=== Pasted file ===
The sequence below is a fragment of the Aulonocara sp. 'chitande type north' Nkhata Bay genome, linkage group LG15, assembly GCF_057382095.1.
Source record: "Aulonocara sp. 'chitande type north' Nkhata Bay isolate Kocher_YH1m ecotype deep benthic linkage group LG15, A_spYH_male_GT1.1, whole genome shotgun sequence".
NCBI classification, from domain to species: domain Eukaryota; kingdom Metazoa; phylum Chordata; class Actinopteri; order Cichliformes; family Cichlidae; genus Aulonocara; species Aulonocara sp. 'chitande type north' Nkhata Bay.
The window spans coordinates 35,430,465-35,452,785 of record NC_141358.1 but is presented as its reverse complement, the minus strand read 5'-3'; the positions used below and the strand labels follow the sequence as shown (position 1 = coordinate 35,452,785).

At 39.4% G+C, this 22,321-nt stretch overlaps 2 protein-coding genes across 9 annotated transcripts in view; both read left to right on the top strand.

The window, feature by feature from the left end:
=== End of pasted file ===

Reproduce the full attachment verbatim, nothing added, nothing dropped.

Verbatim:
The sequence below is a fragment of the Aulonocara sp. 'chitande type north' Nkhata Bay genome, linkage group LG15, assembly GCF_057382095.1.
Source record: "Aulonocara sp. 'chitande type north' Nkhata Bay isolate Kocher_YH1m ecotype deep benthic linkage group LG15, A_spYH_male_GT1.1, whole genome shotgun sequence".
NCBI classification, from domain to species: domain Eukaryota; kingdom Metazoa; phylum Chordata; class Actinopteri; order Cichliformes; family Cichlidae; genus Aulonocara; species Aulonocara sp. 'chitande type north' Nkhata Bay.
The window spans coordinates 35,430,465-35,452,785 of record NC_141358.1 but is presented as its reverse complement, the minus strand read 5'-3'; the positions used below and the strand labels follow the sequence as shown (position 1 = coordinate 35,452,785).

At 39.4% G+C, this 22,321-nt stretch overlaps 2 protein-coding genes across 9 annotated transcripts in view; both read left to right on the top strand.

The window, feature by feature from the left end: